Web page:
Oceana's Global Effort to Save the Coral Reefs

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Text by Andy Sharpless for the Huffington Post


On a global scale, coral reefs face threats from climate change and the warmer oceans that result. When the symbiotic algae in tropical corals leave the animal – usually due to higher water temperatures – the bleached coral begins to starve. At the same time, increased carbon emissions have also led to ocean acidification. As the ocean’s pH level drops, corals Bhave a harder time building their skeletons.

But reefs also face destruction from localized threats. Destructive fishing gear, pollution, sedimentation, nutrient runoff and other water quality issues can all cause significant damage to corals. Deep sea corals can be demolished by bottom trawls. Cyanide fishing – used in the capture of aquarium fish – can poison reefs and the creatures that live there. And in some tropical areas, the overfishing of reef fish threatens the vitality of the broader ecosystem.

Saving coral reefs thus requires an "all of the above" approach that addresses both global and local threats; any strategy that takes action on one front while ignoring the other cannot succeed. Protecting a habitat from destructive fishing only to watch it cook in a warming ocean accomplishes little. And even if we stopped climate change and ocean acidification today, the work of one fisherman with a stick of dynamite could undo hundreds of years’ worth of coral growth in a matter of seconds.

Oceana is working to protect habitats, including coral, and has been since our founding in 2001. With the support of funders including Arcadia Fund and Bloomberg Philanthropies, we have won more than 45 policy victories that protect corals, establish or expand Marine Protected Areas in key locations, end destructive bottom trawling and more. And as part of the broader environmental community’s efforts to address climate change, Oceana has successfully opposed offshore oil exploration and development. Preventing offshore oil drilling and exploration protects coral reefs from the associated risks of pollution while combating the fossil fuel industry.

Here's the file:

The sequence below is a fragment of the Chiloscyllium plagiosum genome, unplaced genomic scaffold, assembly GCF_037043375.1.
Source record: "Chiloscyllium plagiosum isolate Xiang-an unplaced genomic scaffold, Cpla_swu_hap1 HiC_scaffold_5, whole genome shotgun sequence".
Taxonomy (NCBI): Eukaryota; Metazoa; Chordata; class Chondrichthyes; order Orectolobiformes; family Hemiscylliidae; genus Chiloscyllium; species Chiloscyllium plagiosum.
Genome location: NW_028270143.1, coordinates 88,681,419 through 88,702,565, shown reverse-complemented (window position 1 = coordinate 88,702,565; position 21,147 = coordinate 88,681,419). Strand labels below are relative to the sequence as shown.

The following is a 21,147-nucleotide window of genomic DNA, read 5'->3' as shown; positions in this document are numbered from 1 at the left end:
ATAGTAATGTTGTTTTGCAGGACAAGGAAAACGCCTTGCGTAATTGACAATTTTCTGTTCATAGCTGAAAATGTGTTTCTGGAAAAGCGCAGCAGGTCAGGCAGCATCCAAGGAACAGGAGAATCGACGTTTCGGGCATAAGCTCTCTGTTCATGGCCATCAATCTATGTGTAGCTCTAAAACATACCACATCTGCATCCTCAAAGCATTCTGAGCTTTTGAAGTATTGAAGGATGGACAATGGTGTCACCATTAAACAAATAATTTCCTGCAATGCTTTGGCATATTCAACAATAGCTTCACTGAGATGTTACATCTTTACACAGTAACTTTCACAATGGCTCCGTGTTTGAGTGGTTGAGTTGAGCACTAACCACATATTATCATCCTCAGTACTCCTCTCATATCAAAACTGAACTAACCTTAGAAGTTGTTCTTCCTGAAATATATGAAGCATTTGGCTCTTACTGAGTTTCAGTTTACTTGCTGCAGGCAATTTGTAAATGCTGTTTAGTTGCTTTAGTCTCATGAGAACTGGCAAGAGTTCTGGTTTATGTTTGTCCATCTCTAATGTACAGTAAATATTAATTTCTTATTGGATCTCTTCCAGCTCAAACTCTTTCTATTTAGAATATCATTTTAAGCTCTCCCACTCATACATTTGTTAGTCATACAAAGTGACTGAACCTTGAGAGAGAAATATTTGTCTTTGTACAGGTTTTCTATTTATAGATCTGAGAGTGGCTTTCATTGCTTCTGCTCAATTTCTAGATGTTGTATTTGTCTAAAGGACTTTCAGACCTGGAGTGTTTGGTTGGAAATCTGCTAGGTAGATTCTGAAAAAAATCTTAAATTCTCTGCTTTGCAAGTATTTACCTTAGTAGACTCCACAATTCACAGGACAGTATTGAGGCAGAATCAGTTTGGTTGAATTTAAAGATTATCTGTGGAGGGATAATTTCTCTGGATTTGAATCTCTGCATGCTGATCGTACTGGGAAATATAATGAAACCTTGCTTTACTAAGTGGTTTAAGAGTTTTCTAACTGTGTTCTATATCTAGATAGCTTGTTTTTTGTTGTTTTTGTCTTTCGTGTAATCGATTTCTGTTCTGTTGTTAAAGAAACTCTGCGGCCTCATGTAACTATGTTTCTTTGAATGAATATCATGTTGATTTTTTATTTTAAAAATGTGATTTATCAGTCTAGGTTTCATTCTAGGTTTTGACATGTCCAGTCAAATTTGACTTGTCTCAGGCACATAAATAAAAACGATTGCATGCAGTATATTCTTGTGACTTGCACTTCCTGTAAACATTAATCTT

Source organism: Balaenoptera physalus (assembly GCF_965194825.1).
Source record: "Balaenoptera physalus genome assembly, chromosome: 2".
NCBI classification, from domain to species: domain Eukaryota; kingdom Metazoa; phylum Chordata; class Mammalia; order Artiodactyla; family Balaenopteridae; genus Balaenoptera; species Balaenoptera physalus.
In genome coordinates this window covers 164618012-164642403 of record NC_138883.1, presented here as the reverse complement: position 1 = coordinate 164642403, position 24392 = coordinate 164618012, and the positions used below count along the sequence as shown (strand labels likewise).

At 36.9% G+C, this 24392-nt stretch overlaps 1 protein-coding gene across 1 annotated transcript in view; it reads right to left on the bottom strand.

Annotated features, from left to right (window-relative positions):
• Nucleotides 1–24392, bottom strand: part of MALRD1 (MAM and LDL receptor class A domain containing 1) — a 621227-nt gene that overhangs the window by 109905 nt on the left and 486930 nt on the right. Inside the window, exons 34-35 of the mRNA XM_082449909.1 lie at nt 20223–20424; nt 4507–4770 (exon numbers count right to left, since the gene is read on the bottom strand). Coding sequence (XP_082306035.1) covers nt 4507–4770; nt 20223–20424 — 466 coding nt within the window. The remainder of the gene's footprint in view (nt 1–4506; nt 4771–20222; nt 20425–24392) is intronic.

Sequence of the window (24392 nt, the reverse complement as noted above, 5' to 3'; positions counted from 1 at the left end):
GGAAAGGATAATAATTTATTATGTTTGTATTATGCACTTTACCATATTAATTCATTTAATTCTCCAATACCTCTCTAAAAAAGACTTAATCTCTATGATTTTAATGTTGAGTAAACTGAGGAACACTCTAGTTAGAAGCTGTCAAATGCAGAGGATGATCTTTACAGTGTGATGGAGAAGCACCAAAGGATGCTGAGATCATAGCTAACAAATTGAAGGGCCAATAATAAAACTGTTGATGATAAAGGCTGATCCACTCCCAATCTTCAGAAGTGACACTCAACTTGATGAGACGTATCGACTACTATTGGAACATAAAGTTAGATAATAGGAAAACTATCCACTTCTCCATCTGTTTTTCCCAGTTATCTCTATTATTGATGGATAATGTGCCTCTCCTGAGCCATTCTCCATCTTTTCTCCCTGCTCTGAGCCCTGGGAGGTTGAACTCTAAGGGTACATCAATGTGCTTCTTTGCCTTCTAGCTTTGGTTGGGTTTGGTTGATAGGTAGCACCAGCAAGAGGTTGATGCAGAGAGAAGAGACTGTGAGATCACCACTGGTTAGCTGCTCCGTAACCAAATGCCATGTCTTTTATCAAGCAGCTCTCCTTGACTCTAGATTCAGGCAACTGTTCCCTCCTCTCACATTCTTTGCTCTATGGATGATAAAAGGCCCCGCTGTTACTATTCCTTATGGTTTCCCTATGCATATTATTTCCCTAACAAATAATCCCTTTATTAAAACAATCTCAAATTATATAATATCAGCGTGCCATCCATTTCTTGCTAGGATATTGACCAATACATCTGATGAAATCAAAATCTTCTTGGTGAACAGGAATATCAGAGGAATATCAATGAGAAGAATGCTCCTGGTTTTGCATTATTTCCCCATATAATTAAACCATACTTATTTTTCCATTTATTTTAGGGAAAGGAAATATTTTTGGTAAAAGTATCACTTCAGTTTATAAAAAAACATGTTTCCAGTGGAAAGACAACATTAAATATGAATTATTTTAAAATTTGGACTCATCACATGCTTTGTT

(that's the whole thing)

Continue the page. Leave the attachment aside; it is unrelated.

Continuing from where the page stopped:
Oceana’s victories have helped protect corals around the world:

• In the Philippines, we fought for improved law enforcement in the Tañon Strait – home to 65 percent of all the coral species in that country – and campaigned successfully for a new marine protected area in Benham Bank, an undersea region east of Luzon that is home to vast mesophotic (“twilight”) reefs.

• In Belize, we protected the Mesoamerican Barrier Reef by ending bottom trawling in that country’s waters and winning a moratorium on offshore oil exploration.

• In the United States, we protected more than 140,000 square miles of the Pacific Ocean off Washington, Oregon and California from destructive bottom trawling, including recently documented coral gardens and rocky reefs off Southern California. All told, we have protected more than 9 million square kilometers of ocean, from the Tañon Strait in the Philippines to Gorringe Bank in Portugal to Salas y Gomez in Chile. Coral reefs are vital to protecting ocean biodiversity. They support a wider variety of wildlife than any other marine environment. Scientists have estimated that as many as 8 million new species may remain to be discovered in these incredible habitats. These are places worth fighting for, and a comprehensive strategy can still address the global and local threats to their survival.

Andy Sharpless, Contributor Oceana CEO in Huffington Post 5/10/2017